Record-high oil prices might seem like bad news for the auto industry. But one European manufacturer plans to make a type of car unaffected by $50-a-barrel crude — cars that run on compressed air.
Luxembourg-based Moteur Developpment International is gearing up for the launch of its Air Car line next year.
"It's safe, doesn't pollute, doesn't explode, it's not poisonous and it's not expensive," said MDI representative Sebastien Braud.
The company says the cars will initially go on sale in France, where the first assembly line is due to start production in the middle of next year.
The MiniCATS three-seater compact, a commercial version of a prototype showcased at the 2002 Paris Motor Show, will be priced at $9,850. The CitiCATS six-seater sedan will retail for $16,000.
How it works
In both cars, an electric pump compresses air into the tank at a pressure of 300 bars. The pump plugs straight into an ordinary household socket and takes four hours to complete the recharge.
"When you get home you normally plug in your cell phone," said Braud. "Well, now you do that with your car too."
The already attractive economics of the Air Car — MDI claims a recharge costs just $2.50 at French electricity prices — can only get more persuasive if oil prices stay high.
"It certainly can't hurt," said Braud. "It will help encourage people to switch over."
The Air Car's pistons, pumped by the escaping compressed air, can take the vehicle up to 70 miles per hour. It can travel 50 miles at top speed on a full tank, or further at lower speeds.
Slightly pricier hybrid versions achieve higher speeds and longer ranges by running on a combination of compressed air and conventional gasoline, or bio-fuels derived from organic matter.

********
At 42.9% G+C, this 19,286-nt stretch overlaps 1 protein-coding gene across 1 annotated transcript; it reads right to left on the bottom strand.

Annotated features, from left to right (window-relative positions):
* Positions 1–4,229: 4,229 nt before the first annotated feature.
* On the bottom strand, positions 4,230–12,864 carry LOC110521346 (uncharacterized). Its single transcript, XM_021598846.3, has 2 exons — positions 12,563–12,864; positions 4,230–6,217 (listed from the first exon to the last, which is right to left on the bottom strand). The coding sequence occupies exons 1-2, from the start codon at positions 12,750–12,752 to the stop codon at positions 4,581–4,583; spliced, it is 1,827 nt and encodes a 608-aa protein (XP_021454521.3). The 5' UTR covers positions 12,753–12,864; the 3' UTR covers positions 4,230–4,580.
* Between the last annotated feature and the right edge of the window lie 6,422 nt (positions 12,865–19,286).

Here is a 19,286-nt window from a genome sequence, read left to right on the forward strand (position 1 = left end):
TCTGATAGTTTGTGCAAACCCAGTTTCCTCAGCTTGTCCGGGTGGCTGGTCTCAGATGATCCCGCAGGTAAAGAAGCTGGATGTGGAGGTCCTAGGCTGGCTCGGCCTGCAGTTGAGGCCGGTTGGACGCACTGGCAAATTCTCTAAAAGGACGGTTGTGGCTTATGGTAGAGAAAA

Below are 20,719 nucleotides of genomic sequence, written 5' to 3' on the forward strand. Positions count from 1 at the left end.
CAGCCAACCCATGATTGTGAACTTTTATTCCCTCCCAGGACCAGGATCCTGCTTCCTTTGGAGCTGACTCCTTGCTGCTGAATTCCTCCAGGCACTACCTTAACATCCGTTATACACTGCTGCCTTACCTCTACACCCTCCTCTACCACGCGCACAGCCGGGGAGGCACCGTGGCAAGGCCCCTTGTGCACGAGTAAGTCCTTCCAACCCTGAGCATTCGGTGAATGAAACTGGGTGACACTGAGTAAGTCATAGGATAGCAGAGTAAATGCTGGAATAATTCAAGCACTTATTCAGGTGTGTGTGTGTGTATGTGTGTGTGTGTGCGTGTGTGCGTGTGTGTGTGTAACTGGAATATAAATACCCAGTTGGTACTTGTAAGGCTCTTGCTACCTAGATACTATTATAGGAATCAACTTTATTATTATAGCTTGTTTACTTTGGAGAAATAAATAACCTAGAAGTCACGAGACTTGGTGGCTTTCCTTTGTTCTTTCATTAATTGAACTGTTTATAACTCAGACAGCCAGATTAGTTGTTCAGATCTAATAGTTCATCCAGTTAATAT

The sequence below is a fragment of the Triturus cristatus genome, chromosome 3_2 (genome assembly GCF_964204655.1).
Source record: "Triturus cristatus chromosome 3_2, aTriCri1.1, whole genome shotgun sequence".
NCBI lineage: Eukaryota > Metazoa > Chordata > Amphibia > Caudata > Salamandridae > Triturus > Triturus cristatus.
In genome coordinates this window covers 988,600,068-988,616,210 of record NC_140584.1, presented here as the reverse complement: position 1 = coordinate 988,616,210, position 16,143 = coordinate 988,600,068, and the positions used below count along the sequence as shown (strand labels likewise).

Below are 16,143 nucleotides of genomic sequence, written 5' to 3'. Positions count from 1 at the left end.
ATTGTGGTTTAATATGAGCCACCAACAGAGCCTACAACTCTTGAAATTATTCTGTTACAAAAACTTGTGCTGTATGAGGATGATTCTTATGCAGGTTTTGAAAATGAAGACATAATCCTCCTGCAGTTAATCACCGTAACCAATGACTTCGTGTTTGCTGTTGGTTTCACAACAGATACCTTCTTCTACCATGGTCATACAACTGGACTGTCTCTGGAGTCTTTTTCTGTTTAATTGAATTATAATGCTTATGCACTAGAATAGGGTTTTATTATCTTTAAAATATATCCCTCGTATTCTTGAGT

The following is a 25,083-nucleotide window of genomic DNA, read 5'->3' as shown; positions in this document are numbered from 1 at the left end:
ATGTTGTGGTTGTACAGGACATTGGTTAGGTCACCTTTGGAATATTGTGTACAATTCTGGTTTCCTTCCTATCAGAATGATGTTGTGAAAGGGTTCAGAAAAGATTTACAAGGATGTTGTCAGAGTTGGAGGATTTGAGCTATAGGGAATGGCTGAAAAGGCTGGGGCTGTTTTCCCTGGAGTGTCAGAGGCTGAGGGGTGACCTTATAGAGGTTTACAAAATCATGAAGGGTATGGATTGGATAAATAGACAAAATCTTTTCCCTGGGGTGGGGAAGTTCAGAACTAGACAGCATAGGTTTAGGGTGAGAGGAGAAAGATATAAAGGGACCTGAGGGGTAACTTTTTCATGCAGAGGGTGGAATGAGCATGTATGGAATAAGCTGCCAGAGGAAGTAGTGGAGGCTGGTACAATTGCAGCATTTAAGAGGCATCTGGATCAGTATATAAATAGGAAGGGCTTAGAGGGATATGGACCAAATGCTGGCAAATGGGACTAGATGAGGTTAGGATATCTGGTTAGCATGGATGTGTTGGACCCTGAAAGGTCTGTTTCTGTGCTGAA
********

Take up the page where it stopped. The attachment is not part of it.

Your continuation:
MDI says the air-only models meet the needs of most urban drivers, who average just 11 miles a day. And the only exhaust that comes out of the tail pipe is cold air.
Limited appeal, benefits?
But auto analysts play down the Air Car's chances of taking off, unless a major car maker buys the technology and markets it through its own network.
"If you buy a Peugeot or a Renault, you know that there's a dealer close by if you have a problem," said Gaetan Toulemonde of Deutsche Bank Securities. "If your car has only one dealer in France, what are you going to do when it needs repairs?"
Toulemonde said about 10,000 electric cars had been sold in France since major manufacturers introduced them a decade ago. Many now outperform the Air Car in terms of speed and range but nonetheless remain niche products.
Environmentalists are also wary about the Air Car's claimed benefits. Converting energy from electricity to compressed air is inefficient, according to Karsten Krause of the European Federation for Transport and Environment, a green lobby group based in Brussels.
By consuming much more energy from the power plant than it delivers on the road, Krause said, it could even do as much environmental damage as some gasoline cars.
"You may not have any pollution from the car itself," he said, "but you're just transferring the environmental burden to another place."
Krause's organization pushes a much simpler recipe for cutting greenhouse gas and toxic emissions from vehicles. If consumers ditched their SUVs and four-liter guzzlers and chose engine capacities reflecting their real needs, he said, fuel consumption would drop by a third.